This floor is located on the same level as the surrounding rooms and mandapa outside the room. But there is no way or door to the central room from the surrounding rooms and there is no evidence that it was there before, it was closed later. There is no altar or niche for keeping idols in the room. So it is assumed that this hollow bar was a material for the strong construction of the high walls of the temple. The statues were probably placed in the rooms around it.
The ruins of some more buildings are found in the open courtyard in the middle of the monastery. The dining hall and kitchen are located in the south-eastern part of the courtyard. Between these two installations is a 48 m long brick paved drain and has three wells in a row.
There are also some dedicated stupas, administrative buildings, portraits of the central temple, etc. The stupa, located in the southeast among the dedication stupas, is 16-star-shaped. Adjacent to a low platform is a pucca well adjacent to the mound. Apart from this, there are scattered administrative buildings, kitchens, dining halls, dedication stupas, wells, etc.
It is basically an installation located outside Bihar. A number of baths and toilets were built on a platform 28 m south of the south wall of Bihar. It is connected by a paved path from Room 102 in Bihar. Below this path is a vaulted arch parallel to the walls of the monastery. This was probably done to facilitate free movement of water outside the monastery and drainage around it.
There is a paved ghat outside the wall from the southeast corner of Bihar. It is called Sandhyavati Ghat. Sandhyavati, the daughter of Raja Maidalan, used to bathe regularly in this ghat. A river flowed by the side of Bihar. Each wall on either side is 1.5 m wide. The ghat is sloping about 12 m below the surface.
There is a temple outside the east-facing wall 12 m west of the bathing ground. On the south wall of the temple, there is a statue of the Buddhist goddess Padmapani. It is locally called Gandheshwari temple. It is 6.7 m long and 3.5 m wide. The bricks on the front wall look like a full-blown lotus with various flower designs and elements used in the masonry. It has a rectangular hall.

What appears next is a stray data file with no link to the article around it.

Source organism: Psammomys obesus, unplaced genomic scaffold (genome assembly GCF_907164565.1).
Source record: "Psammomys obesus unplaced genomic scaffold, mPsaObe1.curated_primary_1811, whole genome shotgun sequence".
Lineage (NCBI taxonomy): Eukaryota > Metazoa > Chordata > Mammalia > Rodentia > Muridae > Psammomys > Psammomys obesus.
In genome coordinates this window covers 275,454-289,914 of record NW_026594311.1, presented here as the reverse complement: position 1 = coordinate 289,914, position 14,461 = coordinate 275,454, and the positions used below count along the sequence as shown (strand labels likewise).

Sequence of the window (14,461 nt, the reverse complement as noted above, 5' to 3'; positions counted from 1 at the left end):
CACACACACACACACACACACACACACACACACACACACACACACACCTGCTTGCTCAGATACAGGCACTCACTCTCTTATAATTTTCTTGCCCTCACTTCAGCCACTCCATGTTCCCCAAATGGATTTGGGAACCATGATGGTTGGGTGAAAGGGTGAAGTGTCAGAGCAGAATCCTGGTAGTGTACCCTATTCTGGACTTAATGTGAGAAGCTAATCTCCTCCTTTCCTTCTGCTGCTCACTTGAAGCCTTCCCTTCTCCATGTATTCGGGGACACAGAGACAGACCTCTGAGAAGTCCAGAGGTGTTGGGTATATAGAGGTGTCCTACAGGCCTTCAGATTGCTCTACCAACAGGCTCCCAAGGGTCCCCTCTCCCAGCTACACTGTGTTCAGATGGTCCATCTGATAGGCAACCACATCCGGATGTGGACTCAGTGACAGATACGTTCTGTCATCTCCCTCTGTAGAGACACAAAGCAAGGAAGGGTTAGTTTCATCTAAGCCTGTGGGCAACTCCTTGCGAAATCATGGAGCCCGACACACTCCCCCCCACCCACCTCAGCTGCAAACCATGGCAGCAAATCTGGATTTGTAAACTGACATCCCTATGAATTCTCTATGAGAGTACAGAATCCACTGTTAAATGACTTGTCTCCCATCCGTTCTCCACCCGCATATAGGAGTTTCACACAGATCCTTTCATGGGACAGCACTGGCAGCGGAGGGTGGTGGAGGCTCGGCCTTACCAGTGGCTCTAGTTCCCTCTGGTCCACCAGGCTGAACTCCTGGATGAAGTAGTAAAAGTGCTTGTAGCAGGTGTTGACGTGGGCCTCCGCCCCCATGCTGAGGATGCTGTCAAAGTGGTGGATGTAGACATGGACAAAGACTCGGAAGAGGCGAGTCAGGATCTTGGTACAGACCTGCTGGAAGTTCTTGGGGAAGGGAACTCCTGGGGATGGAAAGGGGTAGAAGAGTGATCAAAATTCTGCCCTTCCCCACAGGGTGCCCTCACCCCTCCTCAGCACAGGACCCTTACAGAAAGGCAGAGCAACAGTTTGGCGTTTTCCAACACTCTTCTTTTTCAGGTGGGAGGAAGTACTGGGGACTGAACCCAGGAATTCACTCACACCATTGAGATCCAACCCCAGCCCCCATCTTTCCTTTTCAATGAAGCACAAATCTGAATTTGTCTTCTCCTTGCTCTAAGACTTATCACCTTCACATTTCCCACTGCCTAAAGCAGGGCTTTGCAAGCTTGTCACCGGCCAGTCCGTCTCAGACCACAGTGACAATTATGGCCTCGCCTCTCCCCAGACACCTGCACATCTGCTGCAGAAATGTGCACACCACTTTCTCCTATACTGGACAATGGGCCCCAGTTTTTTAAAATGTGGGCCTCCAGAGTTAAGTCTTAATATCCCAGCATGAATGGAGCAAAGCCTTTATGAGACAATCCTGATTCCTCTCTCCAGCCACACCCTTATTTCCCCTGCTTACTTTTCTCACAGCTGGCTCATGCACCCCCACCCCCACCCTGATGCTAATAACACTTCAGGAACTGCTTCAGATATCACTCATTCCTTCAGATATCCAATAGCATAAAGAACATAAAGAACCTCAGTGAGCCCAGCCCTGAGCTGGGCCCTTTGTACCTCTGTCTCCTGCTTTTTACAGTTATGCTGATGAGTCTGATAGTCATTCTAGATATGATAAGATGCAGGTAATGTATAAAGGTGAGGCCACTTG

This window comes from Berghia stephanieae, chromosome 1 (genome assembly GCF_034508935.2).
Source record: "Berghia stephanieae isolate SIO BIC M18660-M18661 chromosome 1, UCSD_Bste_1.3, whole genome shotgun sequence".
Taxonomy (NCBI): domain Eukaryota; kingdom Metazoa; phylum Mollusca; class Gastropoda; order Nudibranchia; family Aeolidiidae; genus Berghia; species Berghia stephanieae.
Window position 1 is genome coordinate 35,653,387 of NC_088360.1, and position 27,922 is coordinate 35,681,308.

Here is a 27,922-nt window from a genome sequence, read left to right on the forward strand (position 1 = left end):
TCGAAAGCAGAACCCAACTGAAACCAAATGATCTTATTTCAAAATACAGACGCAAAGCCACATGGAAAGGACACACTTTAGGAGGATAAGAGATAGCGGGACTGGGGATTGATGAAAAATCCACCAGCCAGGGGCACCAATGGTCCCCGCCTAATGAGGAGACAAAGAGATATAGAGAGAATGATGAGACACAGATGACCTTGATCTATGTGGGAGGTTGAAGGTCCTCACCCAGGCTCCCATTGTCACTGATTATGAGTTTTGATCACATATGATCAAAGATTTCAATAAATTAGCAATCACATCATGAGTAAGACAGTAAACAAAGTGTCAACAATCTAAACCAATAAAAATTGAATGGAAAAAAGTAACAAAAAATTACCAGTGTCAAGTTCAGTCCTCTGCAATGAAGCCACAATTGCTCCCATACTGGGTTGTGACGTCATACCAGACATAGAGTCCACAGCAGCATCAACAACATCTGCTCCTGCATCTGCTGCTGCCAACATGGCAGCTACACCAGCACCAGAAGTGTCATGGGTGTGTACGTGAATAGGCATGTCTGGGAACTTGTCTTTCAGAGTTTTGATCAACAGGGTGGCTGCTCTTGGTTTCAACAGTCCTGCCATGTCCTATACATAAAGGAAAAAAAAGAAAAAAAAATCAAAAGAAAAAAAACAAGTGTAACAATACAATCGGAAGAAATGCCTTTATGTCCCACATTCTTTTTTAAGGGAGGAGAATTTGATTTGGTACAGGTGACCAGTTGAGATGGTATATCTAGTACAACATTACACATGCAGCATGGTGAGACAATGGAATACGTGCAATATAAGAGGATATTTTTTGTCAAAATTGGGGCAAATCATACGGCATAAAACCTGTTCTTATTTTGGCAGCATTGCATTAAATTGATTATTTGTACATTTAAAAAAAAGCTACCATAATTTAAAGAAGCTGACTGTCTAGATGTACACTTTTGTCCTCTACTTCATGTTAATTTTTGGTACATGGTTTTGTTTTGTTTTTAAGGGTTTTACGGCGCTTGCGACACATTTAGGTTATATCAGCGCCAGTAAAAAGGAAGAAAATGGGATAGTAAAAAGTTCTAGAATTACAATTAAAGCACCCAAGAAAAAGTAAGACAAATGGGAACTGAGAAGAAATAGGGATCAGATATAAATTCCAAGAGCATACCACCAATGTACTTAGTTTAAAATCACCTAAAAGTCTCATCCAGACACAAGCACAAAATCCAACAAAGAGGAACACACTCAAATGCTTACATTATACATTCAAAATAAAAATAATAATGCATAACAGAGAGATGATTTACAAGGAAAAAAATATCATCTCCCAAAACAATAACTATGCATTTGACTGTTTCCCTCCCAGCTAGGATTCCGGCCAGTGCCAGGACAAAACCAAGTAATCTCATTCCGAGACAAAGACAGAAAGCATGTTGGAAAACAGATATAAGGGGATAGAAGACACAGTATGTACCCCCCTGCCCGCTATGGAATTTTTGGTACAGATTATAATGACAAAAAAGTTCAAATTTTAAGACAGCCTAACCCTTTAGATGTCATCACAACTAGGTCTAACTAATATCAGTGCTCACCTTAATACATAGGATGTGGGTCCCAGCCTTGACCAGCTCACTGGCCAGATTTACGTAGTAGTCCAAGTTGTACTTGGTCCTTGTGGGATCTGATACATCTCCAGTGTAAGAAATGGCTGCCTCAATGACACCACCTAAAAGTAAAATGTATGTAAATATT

The lower part of an octagonal pillar is found in the middle of the hall. On the outside of a wall rising to the west is a square worship room with a 1.4 m arm. Besides, there are arrangements for placing idols in the four niches of the hall. There is a courtyard in front of the temple. Its floor is built of vertically laid bricks and the masonry is different from other architectural monuments of Paharpur.
Satyapir’s Vita is located 365 meters east of Paharpur Bihar. In this vita there are ruins of a star temple and lots of dedicated piles of different shapes and sizes. The identity of this Vita and Tara temple has been proved by the round terracotta seals engraved with about 50 terracotta plaques, eight-armed deities, and Buddhist scriptures at various places in the temple premises.
There are 132 offering stupas in the temple area. The offerings of various shapes and designs around the Temple testify to the abundance of sutapas and the fame and importance of its decoration. Among the stupas here, the quadrangular stupa located in the south-eastern part of the courtyard near the main temple is particularly noteworthy. The length of the sutapa is 3 m and the outer sutapa is decorated with ornate bricks.
Excavations have uncovered a paved memorial chamber of 1 m square in the center of the Sutap. The chamber was filled with portraits of several thousand small earthen offerings. It seems that thousands of pilgrims who came to the temple used to offer these in the memorial chambers as a symbol of their devotion and reverence.
How To Get To Paharpur Buddhist Monastery
You can come to Naogaon from any part of the country and reach the historic Paharpur by direct bus from the Naogaon Baludanga bus terminal. The approximate distance is approximately 32 km and the bus fare is 30-40 Tk. Or you can come to Joypurhat city from any part of the country and take a bus or autorickshaw to Paharpur Buddhist Monastery. The distance from Joypurhat to Paharpur Buddhist Monastery is only 13 kilometers. If you want to get off at Jamalganj station in Joypurhat by train, you have to take a van or autorickshaw if you want to come to Paharpur Buddhist monastery from here. The distance from Jamalganj to Paharpur Buddhist Monastery is only 5 kilometers.
Where to Stay In Visiting Time (Paharpur)
There is no arrangement for the public to stay in Paharpur. You have to come back day by day or you can stay at Upazila Sadar / District Sadar. However, there is a rest house nearby for VIPs to stay. Some of the hotels to stay in Naogaon are – Hotel Faryal, Hotel Avkash, Hotel Raj, Hotel Jamuna, Hotel Flood, Hotel Arrival at Mukti Mor, Hotel Sarani, and Motel Chisti.